Like other Labrador Retrievers, Lucy’s devotion to her family is unwavering and her boundless joy, immeasurable. Seven-year-old Lucy may be petite in size but compensates for it with her bigger-than-life personality.
Her owner, Anna, uses one word to describe Lucy: Rambunctious.
While she is indeed a loving dog, if Lucy can do some counter surfing when her family isn’t watching, she’ll have a go at it.
Knowing Lucy the way her family does, they always have taken great care in putting away items that their dog could get into. But despite the best of intentions, there have been instances when Lucy somehow outsmarted them.
One such occasion occurred last winter. Lucy ripped through a pairing gift box of wine and chocolates.
“I thought I had strategically hidden away the gifts, but apparently I hadn’t stored them high enough,” said Anna, who works as the marketing manager for California Veterinary Specialists.
According to Anna, her husband returned home from work one December afternoon and let the dogs out. At that point, he didn’t notice the chocolate wrappers but did recognize how Lucy’s energy was ramped up.
“Initially, my husband thought it was because the temperatures had dropped and it was cooler outside which made her so happy and energetic,” Anna said.
Anna’s husband then changed into his workout clothes. Before leaving for the gym, he noticed a torn up gift box and wrappers on the floor which he cleaned up but seeing that Lucy seemed her same enthusiastic self-other than an elevated energy level, he thought she was okay.
When Anna’s husband returned home from the gym about an hour-and-a-half later, he immediately noticed the change in her behavior.
Lucy was now lethargic, seeking the cold concrete to lie upon outside, and lay still when called.
That’s when Anna got the call from her husband that he was immediately bringing Lucy to CVS.
From the evidence, Anna concluded that Lucy consumed the entire package of the 12 ounces of dark chocolate. Lucy was showing signs of chocolate toxicity, so medical intervention at CVS began immediately with vomiting induced with repeated doses of activated charcoal, continuous heart, and seizure/tremor monitoring and IV fluids. Lucy was incredibly lucky with no seizures, tremors, or cardiac arrhythmias observed during her overnight stay.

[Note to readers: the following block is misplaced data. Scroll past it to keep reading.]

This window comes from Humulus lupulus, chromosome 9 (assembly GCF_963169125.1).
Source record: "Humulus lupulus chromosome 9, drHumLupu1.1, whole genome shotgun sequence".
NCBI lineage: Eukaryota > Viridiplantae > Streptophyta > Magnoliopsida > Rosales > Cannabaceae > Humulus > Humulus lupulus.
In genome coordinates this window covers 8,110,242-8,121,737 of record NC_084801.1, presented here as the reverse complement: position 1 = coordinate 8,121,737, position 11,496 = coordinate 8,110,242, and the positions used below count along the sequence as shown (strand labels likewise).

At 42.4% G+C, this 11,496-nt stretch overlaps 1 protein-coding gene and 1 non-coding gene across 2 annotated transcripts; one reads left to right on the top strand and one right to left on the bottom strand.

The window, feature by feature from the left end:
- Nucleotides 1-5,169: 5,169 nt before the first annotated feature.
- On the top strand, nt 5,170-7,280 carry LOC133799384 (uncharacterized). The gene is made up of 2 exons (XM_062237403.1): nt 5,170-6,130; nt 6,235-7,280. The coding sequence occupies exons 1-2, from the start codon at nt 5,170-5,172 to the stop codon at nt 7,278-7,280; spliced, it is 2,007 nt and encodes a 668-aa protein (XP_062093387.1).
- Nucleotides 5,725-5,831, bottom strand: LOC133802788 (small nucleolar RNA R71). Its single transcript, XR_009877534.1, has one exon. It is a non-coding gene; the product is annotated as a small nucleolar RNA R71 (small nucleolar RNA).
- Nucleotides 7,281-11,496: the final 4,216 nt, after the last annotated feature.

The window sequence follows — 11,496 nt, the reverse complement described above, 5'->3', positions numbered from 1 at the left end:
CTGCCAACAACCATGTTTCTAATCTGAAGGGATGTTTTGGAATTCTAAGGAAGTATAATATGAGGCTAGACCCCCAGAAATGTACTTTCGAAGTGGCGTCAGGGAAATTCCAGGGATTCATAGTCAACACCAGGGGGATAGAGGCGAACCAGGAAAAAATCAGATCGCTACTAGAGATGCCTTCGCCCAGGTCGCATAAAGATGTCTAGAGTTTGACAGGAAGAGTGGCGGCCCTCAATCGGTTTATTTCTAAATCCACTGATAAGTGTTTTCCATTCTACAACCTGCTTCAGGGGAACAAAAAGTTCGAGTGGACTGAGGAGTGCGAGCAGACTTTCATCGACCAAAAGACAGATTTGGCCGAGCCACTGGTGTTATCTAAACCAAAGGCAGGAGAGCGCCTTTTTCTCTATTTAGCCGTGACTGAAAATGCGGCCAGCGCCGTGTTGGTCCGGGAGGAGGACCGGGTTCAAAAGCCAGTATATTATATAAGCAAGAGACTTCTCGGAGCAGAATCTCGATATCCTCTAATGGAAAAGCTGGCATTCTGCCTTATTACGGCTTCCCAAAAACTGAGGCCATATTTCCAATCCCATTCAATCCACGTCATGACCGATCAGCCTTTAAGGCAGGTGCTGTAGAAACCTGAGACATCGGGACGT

Other than being exhausted, Lucy bounced back to her normal, rambunctious self a few days later.
So why is chocolate toxic to dogs?
According to Dr. Kim Boyle, emergency and critical care specialist at CVS, the active agent that causes toxicity for dogs that ingest chocolate is theobromine.
“Theobromine stimulates the central nervous system, increasing stress hormones in the body, such as epinephrine,” shared Dr. Boyle, noting how this can cause a hyper-excitable and restless side effect.
Increases in calcium can also occur which can result in muscle tremors.
“The intoxication of chocolate primarily affects the neurologic and the cardiac system,” Dr. Boyle said. “Chocolate can be fatal if the dose ingested is severe enough or if it’s not addressed.”
Dr. Boyle also pointed out that the amount of theobromine differs with various chocolates. For example, trace amounts are present in white chocolate, and they gradually increase higher as the chocolate darkens in color from milk chocolate to dark chocolate. The darker the chocolate is, the higher the concentration of Theobromine and therefore the greater the potential is for toxicity.
Elevated levels of theobromine are also in baking chocolate, dry cocoa powder or even cocoa beans. If something has chocolate in it, such as baking mix, theobromine is present.
When patients are brought to CVS for chocolate poisoning, the medical team works in precision.
“If the patient is asymptomatic at that point or even mildly symptomatic, and the chocolate ingestion has been recent, the very first thing we’re going to do is induce vomiting,” Dr. Boyle said.
If the patient ingested the chocolate a few hours or more upon their arrival and the clinical signs are profound, the medical team might avoid the induction of vomiting due to the risk of aspiration.
“In cases such as this, we will treat the patient with fluid therapy and GI supportive care, if needed,” Dr. Boyle explained.
Beta blockers can also be administered in the event of a very elevated heart rate and blood pressure to counteract these issues.
Dr. Boyle wants everyone to know that chocolate poisoning in dogs just doesn’t happen over the holidays. While there is more frequency of visits during certain times of the year, treatment for chocolate ingestion is something they treat all year round.
“Please take that extra precaution when storing away chocolates or other items which could be harmful inside a cupboard or behind a closed door to keep pets safe,” Dr. Boyle shared.
Since Lucy’s incident, Anna said her family’s level awareness has become even more heightened. Any food item, but particularly chocolate, is put up high in a closed cabinet and any presents were containing food or candy are stored high on a shelf behind a closed door. By sharing Lucy’s story, Anna hopes that she can help those with beloved pets stay healthy.